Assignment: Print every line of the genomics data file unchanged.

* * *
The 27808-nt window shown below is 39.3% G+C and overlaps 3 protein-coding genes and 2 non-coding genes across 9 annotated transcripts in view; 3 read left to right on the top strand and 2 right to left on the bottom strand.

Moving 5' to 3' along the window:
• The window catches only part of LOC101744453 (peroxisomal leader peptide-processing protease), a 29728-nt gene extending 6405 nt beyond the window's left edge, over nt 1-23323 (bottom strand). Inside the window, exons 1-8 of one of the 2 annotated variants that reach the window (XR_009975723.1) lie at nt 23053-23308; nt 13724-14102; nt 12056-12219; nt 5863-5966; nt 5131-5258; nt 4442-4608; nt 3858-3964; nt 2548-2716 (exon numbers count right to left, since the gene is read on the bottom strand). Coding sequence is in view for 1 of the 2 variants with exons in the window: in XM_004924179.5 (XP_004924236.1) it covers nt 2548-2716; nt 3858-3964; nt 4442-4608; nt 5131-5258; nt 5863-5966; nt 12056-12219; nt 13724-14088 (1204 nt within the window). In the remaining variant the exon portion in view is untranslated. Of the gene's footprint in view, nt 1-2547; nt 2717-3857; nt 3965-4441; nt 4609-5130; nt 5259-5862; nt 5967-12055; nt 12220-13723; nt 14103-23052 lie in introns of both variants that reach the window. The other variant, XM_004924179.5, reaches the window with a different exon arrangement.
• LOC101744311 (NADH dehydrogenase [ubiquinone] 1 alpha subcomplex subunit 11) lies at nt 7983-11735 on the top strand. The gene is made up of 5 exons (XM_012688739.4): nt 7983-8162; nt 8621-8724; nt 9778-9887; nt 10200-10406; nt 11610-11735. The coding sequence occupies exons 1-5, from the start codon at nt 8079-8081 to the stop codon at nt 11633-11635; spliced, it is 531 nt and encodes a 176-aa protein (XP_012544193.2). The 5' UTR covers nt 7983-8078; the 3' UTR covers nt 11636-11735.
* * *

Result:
The 27808-nt window shown below is 39.3% G+C and overlaps 3 protein-coding genes and 2 non-coding genes across 9 annotated transcripts in view; 3 read left to right on the top strand and 2 right to left on the bottom strand.

Moving 5' to 3' along the window:
• The window catches only part of LOC101744453 (peroxisomal leader peptide-processing protease), a 29728-nt gene extending 6405 nt beyond the window's left edge, over nt 1-23323 (bottom strand). Inside the window, exons 1-8 of one of the 2 annotated variants that reach the window (XR_009975723.1) lie at nt 23053-23308; nt 13724-14102; nt 12056-12219; nt 5863-5966; nt 5131-5258; nt 4442-4608; nt 3858-3964; nt 2548-2716 (exon numbers count right to left, since the gene is read on the bottom strand). Coding sequence is in view for 1 of the 2 variants with exons in the window: in XM_004924179.5 (XP_004924236.1) it covers nt 2548-2716; nt 3858-3964; nt 4442-4608; nt 5131-5258; nt 5863-5966; nt 12056-12219; nt 13724-14088 (1204 nt within the window). In the remaining variant the exon portion in view is untranslated. Of the gene's footprint in view, nt 1-2547; nt 2717-3857; nt 3965-4441; nt 4609-5130; nt 5259-5862; nt 5967-12055; nt 12220-13723; nt 14103-23052 lie in introns of both variants that reach the window. The other variant, XM_004924179.5, reaches the window with a different exon arrangement.
• LOC101744311 (NADH dehydrogenase [ubiquinone] 1 alpha subcomplex subunit 11) lies at nt 7983-11735 on the top strand. The gene is made up of 5 exons (XM_012688739.4): nt 7983-8162; nt 8621-8724; nt 9778-9887; nt 10200-10406; nt 11610-11735. The coding sequence occupies exons 1-5, from the start codon at nt 8079-8081 to the stop codon at nt 11633-11635; spliced, it is 531 nt and encodes a 176-aa protein (XP_012544193.2). The 5' UTR covers nt 7983-8078; the 3' UTR covers nt 11636-11735.